from The Acton Institute

Weakened Culture, Weakened Schools

Phillip De Vous
May 1, 2002

As both sides of the Atlantic reel from the latest bout of school shootings, this time in Erfurt, Germany, fundamental questions about our society and its institutions are tragically brought to the forefront. One eyewitness account of the shooting in Erfurt stated: "It was chilling. I saw this big placard with the word 'HELP' taped to a window." Such a sign, taped to a school window, is emblematic not just of the danger those students faced, but of a culture in crisis.

In recent years, the West has experienced a number of school shootings. These tragedies have defied explanation. Everything from psychoanalysis to fundamental questions about the organization of many cultural and social institutions have been offered in an attempt to aid in our understanding of these diabolical events. An interesting feature of many such explanations has been a general failure to acknowledge the role of free choice for evil that ends in such carnage. Such failure is not, however, surprising in a moral culture that is uneasy with the idea of personal responsibility. It also seems that another very important thing has been overlooked—the divisions within contemporary culture and its inability to communicate ultimate meaning to the young in Western society.

In past times, it was up to the institutions of culture to communicate the permanent ideas that formed the foundation of a civilization's life. Institutions such as families, churches, mosques, synagogues, community organizations, and, most especially, schools were all part of the training one received in the fundamental values of his or her culture. Schools were seen as particularly important, as they were supposed to communicate to the young not just the ideas that formed the basis of society, but also the values central to the very survival of that society. This was much easier to do when there was a supportive culture that inundated and surrounded the mission of the school—intact families, greater religious practice, and a certain common level of agreement as to the basics of right and wrong.

In the past few decades, Western culture has become much less sure of, and in many venues, hostile to its own core values. As it pertains to schools, much debate has centered on the hopeless amorality (and I would say, immorality) that many of our contemporary schools embody. Major community dustups over issues like school prayer, sex education, and creationism in the science curriculum are indicators that a certain shared moral and cultural vision has broken down. As such, it has become very difficult for our schools to communicate those foundational values that form a person's vision of his own worth and the worth of others.

The question that presents itself for examination, however, is one that asks whether schools are a cause or a symptom of the present moral malaise that has moved some despairing students to murder teachers and fellow students. I think the answer is a complicated "both." Perhaps to an unprecedented extent in history, a common moral vision is not shared throughout Western society. Many examples of this breakdown abound. A prominent example recently occurred at the University of California, Berkley, where students were given academic credit for outings to strip bars and participation in group debauchery. It is well established that many high school sex education programs have had the effect, intended or not, of increasing sexual activity among the young, leading to damaged lives. In many schools, the Judeo-Christian values that undergird Western culture are openly derided and replaced by moral visions that are hostile to the value and dignity of each and every human person. Such are the convictions that are the very cultural air we breathe. As Congressman J.C. Watts so pointedly articulated:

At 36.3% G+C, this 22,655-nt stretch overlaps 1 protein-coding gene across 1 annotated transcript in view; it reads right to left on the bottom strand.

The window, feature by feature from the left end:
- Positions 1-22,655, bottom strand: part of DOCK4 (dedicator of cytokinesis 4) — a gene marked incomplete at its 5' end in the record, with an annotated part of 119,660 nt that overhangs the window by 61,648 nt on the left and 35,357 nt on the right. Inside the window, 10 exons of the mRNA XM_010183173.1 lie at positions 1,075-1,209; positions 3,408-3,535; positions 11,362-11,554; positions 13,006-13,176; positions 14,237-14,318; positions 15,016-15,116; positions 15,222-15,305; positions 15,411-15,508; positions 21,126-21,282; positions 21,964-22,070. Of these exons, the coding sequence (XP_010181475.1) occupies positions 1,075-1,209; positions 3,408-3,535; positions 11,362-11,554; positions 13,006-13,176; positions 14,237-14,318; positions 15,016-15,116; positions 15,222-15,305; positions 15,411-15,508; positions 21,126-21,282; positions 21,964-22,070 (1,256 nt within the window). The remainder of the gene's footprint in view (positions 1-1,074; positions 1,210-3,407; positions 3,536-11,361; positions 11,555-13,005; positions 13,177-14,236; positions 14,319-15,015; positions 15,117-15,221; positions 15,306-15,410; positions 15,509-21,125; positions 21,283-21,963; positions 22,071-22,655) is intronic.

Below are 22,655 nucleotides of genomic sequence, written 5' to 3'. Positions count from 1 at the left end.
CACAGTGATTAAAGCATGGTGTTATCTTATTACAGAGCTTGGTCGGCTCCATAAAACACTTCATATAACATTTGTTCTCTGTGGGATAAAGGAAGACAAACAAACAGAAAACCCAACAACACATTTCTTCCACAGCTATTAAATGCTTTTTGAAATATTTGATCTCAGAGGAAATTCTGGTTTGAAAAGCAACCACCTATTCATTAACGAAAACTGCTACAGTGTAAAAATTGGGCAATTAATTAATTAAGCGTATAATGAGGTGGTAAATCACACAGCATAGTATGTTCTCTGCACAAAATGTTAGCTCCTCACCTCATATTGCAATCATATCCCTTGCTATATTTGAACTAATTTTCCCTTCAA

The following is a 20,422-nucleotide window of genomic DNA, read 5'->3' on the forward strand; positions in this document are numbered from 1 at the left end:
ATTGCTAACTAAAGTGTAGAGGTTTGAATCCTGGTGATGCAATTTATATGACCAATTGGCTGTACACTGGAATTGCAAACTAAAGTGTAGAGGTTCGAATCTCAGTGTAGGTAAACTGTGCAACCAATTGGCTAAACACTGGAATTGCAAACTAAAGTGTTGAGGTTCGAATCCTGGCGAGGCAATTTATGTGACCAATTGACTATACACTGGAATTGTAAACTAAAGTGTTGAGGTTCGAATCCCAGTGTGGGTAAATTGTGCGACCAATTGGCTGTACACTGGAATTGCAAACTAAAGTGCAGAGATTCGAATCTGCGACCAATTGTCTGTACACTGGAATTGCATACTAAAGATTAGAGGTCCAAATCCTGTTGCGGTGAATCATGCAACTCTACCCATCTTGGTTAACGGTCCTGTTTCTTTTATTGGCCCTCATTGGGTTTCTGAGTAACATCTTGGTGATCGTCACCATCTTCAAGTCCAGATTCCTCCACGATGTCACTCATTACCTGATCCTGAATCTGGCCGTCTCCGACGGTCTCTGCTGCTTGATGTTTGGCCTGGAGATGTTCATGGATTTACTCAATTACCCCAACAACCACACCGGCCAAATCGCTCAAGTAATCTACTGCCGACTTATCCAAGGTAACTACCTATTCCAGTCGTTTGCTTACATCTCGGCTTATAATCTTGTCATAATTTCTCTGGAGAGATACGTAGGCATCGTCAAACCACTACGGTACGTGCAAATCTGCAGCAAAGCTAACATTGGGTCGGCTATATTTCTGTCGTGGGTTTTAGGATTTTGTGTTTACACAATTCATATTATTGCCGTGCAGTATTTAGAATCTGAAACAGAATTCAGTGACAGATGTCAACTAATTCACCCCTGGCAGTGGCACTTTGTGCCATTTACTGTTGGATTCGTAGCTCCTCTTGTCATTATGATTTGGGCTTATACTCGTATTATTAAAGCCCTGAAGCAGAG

"It is no coincidence that a society which undermines parental authority, which marginalizes religion, and which steeps its children in a violent and sexually obsessed popular culture produces children who are unruly, undisciplined, nihilistic, and in some cases infatuated with murder and quite prepared to act on these infatuations."

No doubt, the suffocating worldview created by institutional moral relativism has aided in creating an educational atmosphere devoid of any real meaning. Thus, courses in Western civilization become vague courses in "multicultural awareness," and self-esteem, divorced from accomplishment, becomes the interpretive key for everything. If we are serious about reinvigorating the social and cultural institutions of the West, we need to understand the spiritual crisis that is at the heart of many of our educational institutions. At the heart of those institutions are people who are despairing, not just because the building is run down or the computer lab empty—but because their lives seem meaningless.

While it is important to examine the social and economic structures that harm our educational institutions, it is more important to call out the pernicious ideas that form the foundation of those structures. Institutions such as our schools will never be reformed without an authentic conversion of hearts. If structures are modified, even for the better, the structural changes might camouflage the despair, but will not defeat it. Future reforms must go to the heart of the present crisis, rather than just looking at structures. For too long "structural review" has been the emphasis. Such an outlook may win a few battles, but it will lose the war.

Phillip W. De Vous is the public policy manager of the Acton Institute.
Acton Institute 2001
161 Ottawa NW, Ste. 301  Grand Rapids, MI 49503
Phone: (616) 454-3080  Fax: (616) 454-9454  Email:

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3 may 2002